Sunday, December 21, 2014

Yes, Stephanie, There is a Santa Claus (And He’s a Capitalist)

I never caught my mommy kissing Santa Claus, but the two of them did seem to spend a lot of time on the phone. They were definitely tight. As Christmas drew near, my mother would say to me, “Oh, Santa called today. He wanted you to know that a lot of kids want a Slinky this year so you might have to wait until after the holiday to get one.”

“Santa would visit after Christmas?” I asked.

“No, he’s too busy getting ready for the next year but he’ll see it gets to you.”

One year mom said, “Santa called to talk about something you asked for but he also wanted to know if you wanted a doll this year. I’ve told him before that you usually ignore your dolls after a week or two. He says he has some really special books this year.”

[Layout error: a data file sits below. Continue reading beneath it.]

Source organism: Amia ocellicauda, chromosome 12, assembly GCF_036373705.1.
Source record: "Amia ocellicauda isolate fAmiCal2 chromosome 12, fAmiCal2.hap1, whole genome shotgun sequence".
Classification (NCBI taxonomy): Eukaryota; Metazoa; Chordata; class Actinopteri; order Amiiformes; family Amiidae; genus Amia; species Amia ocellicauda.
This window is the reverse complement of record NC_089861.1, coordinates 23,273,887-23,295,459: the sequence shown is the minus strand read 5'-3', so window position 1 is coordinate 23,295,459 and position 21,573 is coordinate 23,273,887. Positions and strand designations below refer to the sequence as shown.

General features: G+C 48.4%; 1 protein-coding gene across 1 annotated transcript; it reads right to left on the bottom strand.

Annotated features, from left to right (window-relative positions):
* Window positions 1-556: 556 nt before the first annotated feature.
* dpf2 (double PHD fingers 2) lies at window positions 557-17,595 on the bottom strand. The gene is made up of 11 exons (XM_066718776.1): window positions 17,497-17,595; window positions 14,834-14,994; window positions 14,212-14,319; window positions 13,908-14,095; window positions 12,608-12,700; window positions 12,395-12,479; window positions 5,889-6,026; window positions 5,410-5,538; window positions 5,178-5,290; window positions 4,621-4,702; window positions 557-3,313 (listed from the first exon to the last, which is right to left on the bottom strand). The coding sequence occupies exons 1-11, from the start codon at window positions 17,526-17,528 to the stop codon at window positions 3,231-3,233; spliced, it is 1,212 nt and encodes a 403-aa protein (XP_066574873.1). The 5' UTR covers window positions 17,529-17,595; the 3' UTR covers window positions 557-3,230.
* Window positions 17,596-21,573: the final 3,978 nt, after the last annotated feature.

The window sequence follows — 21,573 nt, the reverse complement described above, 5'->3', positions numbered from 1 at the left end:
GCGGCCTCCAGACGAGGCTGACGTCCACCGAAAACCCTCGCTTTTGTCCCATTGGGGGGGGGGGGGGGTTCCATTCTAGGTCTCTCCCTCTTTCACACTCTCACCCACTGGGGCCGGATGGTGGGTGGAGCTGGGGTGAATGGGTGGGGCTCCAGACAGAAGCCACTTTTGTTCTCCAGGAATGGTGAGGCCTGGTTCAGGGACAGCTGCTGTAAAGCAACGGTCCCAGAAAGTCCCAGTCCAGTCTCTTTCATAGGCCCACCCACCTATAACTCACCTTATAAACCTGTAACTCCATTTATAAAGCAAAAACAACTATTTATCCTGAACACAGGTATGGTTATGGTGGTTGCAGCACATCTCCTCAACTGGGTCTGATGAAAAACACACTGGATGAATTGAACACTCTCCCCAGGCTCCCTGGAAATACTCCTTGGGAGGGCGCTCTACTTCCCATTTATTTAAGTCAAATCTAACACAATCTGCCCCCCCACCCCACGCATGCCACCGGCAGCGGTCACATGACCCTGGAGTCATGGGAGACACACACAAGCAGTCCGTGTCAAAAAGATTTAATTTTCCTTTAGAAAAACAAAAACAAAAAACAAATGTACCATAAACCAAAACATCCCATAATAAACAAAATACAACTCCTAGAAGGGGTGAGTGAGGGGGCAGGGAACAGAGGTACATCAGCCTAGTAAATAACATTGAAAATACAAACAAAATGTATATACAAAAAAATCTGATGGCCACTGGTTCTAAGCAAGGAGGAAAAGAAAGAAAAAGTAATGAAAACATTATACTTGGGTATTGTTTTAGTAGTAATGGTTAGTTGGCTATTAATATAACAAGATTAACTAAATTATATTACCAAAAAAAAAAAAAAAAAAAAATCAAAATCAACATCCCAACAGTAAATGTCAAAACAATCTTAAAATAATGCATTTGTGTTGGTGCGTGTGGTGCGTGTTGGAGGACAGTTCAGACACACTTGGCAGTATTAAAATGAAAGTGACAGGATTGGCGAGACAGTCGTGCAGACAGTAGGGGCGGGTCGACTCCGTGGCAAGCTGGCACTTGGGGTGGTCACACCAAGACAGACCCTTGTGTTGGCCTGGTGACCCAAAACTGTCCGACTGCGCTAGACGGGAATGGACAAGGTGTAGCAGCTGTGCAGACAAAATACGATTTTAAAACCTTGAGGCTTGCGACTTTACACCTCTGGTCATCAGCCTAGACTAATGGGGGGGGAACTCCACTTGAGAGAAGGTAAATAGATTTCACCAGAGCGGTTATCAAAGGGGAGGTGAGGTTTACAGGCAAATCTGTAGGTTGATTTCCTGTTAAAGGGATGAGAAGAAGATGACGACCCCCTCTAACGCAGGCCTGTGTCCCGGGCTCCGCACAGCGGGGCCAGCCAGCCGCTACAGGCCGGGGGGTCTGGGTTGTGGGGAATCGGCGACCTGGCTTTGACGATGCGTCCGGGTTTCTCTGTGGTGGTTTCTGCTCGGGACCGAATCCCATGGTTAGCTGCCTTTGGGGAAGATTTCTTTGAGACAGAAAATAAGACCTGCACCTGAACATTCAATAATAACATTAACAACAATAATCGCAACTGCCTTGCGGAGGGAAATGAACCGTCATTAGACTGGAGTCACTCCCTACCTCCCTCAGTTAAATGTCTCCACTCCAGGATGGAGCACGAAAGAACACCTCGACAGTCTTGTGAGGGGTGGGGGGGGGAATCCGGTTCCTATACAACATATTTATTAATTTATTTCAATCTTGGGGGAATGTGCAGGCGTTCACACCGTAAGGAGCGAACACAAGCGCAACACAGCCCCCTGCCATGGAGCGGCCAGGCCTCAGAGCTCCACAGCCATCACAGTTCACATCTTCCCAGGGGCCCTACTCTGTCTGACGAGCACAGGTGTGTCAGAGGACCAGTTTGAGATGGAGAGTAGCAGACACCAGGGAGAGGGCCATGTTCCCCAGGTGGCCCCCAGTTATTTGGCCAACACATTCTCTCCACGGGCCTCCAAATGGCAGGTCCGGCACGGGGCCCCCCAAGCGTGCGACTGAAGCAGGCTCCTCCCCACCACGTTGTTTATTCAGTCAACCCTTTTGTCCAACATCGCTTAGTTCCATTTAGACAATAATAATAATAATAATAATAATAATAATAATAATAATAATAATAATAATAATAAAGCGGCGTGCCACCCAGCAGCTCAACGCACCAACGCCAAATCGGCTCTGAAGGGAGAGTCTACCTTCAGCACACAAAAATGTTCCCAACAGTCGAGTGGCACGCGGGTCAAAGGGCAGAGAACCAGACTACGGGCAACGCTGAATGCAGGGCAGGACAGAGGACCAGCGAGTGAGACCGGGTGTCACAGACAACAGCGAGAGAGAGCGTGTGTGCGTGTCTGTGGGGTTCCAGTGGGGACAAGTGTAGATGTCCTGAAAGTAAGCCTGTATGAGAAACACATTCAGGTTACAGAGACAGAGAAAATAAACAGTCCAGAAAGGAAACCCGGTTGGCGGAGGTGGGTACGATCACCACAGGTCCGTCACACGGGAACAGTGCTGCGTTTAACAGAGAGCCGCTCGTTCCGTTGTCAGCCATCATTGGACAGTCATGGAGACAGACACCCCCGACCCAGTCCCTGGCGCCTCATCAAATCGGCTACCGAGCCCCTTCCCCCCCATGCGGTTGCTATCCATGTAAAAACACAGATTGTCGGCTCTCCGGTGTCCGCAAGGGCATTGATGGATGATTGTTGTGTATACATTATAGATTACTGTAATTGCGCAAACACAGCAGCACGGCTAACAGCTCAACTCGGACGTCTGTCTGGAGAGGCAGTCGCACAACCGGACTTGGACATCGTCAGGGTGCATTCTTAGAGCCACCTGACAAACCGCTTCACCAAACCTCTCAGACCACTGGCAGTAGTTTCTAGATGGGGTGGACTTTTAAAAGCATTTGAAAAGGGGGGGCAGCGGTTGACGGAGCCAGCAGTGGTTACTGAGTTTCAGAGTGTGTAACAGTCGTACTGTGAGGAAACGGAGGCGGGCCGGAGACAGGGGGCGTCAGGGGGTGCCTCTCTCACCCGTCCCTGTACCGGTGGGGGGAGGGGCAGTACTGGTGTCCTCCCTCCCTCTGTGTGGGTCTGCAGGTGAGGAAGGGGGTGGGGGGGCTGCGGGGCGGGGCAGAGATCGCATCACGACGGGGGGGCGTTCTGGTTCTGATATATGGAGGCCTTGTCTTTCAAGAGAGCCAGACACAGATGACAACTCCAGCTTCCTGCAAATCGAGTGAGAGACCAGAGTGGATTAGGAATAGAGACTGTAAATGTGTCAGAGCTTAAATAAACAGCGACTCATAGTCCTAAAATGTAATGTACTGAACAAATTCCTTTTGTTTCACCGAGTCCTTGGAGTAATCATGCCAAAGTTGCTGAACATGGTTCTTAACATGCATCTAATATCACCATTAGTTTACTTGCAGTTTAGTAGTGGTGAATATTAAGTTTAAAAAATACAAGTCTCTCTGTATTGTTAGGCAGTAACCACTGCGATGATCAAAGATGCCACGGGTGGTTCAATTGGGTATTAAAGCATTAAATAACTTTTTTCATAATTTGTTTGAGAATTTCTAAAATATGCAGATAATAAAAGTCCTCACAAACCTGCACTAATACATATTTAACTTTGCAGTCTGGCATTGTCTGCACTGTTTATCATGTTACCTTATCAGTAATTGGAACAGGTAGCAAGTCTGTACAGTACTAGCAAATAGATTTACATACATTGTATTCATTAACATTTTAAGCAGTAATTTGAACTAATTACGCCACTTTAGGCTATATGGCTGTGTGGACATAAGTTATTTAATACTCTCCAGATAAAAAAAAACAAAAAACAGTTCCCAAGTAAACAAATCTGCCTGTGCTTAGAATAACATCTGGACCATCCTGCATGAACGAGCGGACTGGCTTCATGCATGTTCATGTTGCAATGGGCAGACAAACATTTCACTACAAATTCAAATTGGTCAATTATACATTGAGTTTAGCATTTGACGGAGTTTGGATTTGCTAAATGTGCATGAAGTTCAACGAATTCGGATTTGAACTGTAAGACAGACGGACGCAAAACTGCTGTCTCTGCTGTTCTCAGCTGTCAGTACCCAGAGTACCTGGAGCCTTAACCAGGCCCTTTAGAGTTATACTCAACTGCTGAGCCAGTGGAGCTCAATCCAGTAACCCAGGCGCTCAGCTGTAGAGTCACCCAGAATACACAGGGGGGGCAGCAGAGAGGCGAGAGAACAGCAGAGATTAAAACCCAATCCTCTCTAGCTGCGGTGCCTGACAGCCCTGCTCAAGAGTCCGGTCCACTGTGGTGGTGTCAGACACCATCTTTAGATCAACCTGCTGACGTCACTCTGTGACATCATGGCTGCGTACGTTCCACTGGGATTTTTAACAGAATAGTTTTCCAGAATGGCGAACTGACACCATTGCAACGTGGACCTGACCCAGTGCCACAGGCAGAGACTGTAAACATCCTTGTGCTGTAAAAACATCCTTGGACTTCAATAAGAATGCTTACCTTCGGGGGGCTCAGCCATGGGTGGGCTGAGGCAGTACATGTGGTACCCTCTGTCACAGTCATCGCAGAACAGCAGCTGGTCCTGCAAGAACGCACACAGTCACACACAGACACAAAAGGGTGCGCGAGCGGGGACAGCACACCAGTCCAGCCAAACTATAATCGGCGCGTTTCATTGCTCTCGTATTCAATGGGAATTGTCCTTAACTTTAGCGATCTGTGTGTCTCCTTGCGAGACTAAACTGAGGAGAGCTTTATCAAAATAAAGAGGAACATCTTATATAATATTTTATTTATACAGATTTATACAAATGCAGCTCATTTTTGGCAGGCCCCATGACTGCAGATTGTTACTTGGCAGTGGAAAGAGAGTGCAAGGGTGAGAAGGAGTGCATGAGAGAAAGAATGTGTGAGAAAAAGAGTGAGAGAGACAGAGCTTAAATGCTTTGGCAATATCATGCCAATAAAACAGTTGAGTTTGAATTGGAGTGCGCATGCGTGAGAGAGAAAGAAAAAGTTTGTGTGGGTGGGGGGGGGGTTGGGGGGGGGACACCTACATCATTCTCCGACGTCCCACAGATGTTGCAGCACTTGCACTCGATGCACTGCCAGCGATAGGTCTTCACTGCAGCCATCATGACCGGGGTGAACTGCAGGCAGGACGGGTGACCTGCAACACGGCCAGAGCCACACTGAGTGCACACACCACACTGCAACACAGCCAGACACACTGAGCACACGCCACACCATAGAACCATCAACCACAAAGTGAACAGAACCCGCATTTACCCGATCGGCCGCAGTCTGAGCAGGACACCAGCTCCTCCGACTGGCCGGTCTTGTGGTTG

Tiny narcissist that I was I basked in the glow of Santa’s tender concern for the quality of my Christmas. It didn’t seem strange to me at all that Santa took time to call my mother at work.

Then there was the year I saw the Casper the Friendly Ghost Christmas cartoon. Casper was busily getting gifts together for poor children. I was disturbed by it and turned to my mother after it was over.

“Santa doesn’t visit poor kids?”

There was a flash of something, perhaps panic, in my mother’s eyes.

“Why wouldn’t he visit poor kids?”

My mother sighed. “Well, Santa does have to be paid.”

“The milk and cookies aren’t enough?" (The father of one of my friends saw that Santa got a single malt Scotch)

The fact that “the right jolly old elf” demanded money was shocking to me. My parents weren’t rich and I always got quite a few Christmas gifts. One year I got both Barbie and Chatty Kathy.

In fairness to my mother, I have to admit that she staunchly denied ever telling me that Santa had to be paid. She would counter my accusation by reminding me that I had accused her of killing my first childhood pet, Kippy, a parakeet. I don't remember that at all.